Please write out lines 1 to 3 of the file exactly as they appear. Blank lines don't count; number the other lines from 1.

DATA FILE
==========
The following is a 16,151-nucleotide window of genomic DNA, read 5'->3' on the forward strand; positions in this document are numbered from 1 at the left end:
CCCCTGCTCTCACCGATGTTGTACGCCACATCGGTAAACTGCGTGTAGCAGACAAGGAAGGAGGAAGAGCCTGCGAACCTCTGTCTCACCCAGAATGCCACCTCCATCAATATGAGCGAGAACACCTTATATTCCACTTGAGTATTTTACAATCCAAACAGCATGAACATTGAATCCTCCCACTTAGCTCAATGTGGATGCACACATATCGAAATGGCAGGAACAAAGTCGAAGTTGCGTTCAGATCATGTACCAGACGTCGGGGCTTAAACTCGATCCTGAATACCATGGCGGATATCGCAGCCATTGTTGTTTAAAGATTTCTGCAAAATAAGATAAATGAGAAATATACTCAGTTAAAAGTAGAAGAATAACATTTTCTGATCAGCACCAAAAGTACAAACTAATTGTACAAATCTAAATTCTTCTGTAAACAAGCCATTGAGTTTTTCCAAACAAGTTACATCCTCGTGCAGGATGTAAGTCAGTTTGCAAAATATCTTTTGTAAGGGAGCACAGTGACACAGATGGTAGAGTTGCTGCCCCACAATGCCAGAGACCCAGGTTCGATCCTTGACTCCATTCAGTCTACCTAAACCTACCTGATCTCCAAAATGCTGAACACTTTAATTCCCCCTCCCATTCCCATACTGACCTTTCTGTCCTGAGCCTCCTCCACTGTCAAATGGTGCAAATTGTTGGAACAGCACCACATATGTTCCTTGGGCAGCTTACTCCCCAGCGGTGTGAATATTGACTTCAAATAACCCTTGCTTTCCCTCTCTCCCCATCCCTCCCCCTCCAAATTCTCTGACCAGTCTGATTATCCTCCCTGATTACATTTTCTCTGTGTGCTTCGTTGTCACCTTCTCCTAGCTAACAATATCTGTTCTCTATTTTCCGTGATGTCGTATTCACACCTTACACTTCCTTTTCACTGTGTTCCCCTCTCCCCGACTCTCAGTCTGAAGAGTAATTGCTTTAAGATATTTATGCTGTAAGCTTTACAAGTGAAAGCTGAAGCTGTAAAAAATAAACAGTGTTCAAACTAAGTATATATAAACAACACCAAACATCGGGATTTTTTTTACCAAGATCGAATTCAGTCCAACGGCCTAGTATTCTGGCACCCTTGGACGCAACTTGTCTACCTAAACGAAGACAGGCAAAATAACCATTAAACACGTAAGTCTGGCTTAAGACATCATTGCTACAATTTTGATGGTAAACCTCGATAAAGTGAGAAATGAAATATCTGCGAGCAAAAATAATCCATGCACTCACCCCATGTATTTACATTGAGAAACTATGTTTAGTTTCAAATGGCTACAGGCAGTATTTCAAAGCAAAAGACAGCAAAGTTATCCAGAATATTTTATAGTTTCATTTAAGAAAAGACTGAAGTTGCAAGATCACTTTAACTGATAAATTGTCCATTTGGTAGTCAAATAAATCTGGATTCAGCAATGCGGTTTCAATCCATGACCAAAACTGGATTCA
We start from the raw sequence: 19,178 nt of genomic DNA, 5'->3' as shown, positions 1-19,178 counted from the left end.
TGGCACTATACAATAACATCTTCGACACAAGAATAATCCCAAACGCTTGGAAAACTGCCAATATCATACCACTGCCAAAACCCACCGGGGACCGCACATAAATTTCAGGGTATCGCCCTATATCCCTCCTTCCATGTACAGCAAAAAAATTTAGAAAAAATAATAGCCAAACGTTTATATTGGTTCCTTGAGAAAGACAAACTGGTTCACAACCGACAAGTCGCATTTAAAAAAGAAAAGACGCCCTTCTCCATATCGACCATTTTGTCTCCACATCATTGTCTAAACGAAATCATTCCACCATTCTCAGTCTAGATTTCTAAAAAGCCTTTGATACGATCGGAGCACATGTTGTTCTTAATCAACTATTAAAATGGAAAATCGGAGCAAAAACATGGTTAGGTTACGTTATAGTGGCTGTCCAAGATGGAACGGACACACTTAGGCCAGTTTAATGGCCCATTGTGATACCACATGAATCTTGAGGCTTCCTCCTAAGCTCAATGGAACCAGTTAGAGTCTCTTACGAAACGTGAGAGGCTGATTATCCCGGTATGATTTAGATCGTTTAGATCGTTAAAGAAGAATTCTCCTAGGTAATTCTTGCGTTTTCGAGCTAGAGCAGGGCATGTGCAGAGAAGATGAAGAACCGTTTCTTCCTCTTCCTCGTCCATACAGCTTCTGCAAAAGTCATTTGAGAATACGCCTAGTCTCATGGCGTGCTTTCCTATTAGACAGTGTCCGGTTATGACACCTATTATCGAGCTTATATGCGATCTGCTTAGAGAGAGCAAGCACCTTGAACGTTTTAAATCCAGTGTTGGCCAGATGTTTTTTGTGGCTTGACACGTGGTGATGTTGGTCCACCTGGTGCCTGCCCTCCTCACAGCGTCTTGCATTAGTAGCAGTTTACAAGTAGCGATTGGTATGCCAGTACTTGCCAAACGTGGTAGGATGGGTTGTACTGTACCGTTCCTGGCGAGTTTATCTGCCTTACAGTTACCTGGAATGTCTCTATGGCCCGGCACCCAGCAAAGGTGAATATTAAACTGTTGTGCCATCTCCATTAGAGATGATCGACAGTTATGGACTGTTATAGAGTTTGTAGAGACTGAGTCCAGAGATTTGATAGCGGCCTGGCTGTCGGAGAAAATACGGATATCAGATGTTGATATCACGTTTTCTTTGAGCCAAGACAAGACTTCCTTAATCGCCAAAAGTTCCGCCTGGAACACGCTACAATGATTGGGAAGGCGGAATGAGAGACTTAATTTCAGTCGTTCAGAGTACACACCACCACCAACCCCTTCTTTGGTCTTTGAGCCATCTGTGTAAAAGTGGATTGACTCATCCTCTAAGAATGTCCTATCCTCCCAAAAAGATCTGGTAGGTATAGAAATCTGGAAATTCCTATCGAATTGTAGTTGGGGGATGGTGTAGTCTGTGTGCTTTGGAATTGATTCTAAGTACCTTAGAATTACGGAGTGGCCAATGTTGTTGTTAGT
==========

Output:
The following is a 16,151-nucleotide window of genomic DNA, read 5'->3' on the forward strand; positions in this document are numbered from 1 at the left end:
CCCCTGCTCTCACCGATGTTGTACGCCACATCGGTAAACTGCGTGTAGCAGACAAGGAAGGAGGAAGAGCCTGCGAACCTCTGTCTCACCCAGAATGCCACCTCCATCAATATGAGCGAGAACACCTTATATTCCACTTGAGTATTTTACAATCCAAACAGCATGAACATTGAATCCTCCCACTTAGCTCAATGTGGATGCACACATATCGAAATGGCAGGAACAAAGTCGAAGTTGCGTTCAGATCATGTACCAGACGTCGGGGCTTAAACTCGATCCTGAATACCATGGCGGATATCGCAGCCATTGTTGTTTAAAGATTTCTGCAAAATAAGATAAATGAGAAATATACTCAGTTAAAAGTAGAAGAATAACATTTTCTGATCAGCACCAAAAGTACAAACTAATTGTACAAATCTAAATTCTTCTGTAAACAAGCCATTGAGTTTTTCCAAACAAGTTACATCCTCGTGCAGGATGTAAGTCAGTTTGCAAAATATCTTTTGTAAGGGAGCACAGTGACACAGATGGTAGAGTTGCTGCCCCACAATGCCAGAGACCCAGGTTCGATCCTTGACTCCATTCAGTCTACCTAAACCTACCTGATCTCCAAAATGCTGAACACTTTAATTCCCCCTCCCATTCCCATACTGACCTTTCTGTCCTGAGCCTCCTCCACTGTCAAATGGTGCAAATTGTTGGAACAGCACCACATATGTTCCTTGGGCAGCTTACTCCCCAGCGGTGTGAATATTGACTTCAAATAACCCTTGCTTTCCCTCTCTCCCCATCCCTCCCCCTCCAAATTCTCTGACCAGTCTGATTATCCTCCCTGATTACATTTTCTCTGTGTGCTTCGTTGTCACCTTCTCCTAGCTAACAATATCTGTTCTCTATTTTCCGTGATGTCGTATTCACACCTTACACTTCCTTTTCACTGTGTTCCCCTCTCCCCGACTCTCAGTCTGAAGAGTAATTGCTTTAAGATATTTATGCTGTAAGCTTTACAAGTGAAAGCTGAAGCTGTAAAAAATAAACAGTGTTCAAACTAAGTATATATAAACAACACCAAACATCGGGATTTTTTTTACCAAGATCGAATTCAGTCCAACGGCCTAGTATTCTGGCACCCTTGGACGCAACTTGTCTACCTAAACGAAGACAGGCAAAATAACCATTAAACACGTAAGTCTGGCTTAAGACATCATTGCTACAATTTTGATGGTAAACCTCGATAAAGTGAGAAATGAAATATCTGCGAGCAAAAATAATCCATGCACTCACCCCATGTATTTACATTGAGAAACTATGTTTAGTTTCAAATGGCTACAGGCAGTATTTCAAAGCAAAAGACAGCAAAGTTATCCAGAATATTTTATAGTTTCATTTAAGAAAAGACTGAAGTTGCAAGATCACTTTAACTGATAAATTGTCCATTTGGTAGTCAAATAAATCTGGATTCAGCAATGCGGTTTCAATCCATGACCAAAACTGGATTCA
We start from the raw sequence: 19,178 nt of genomic DNA, 5'->3' as shown, positions 1-19,178 counted from the left end.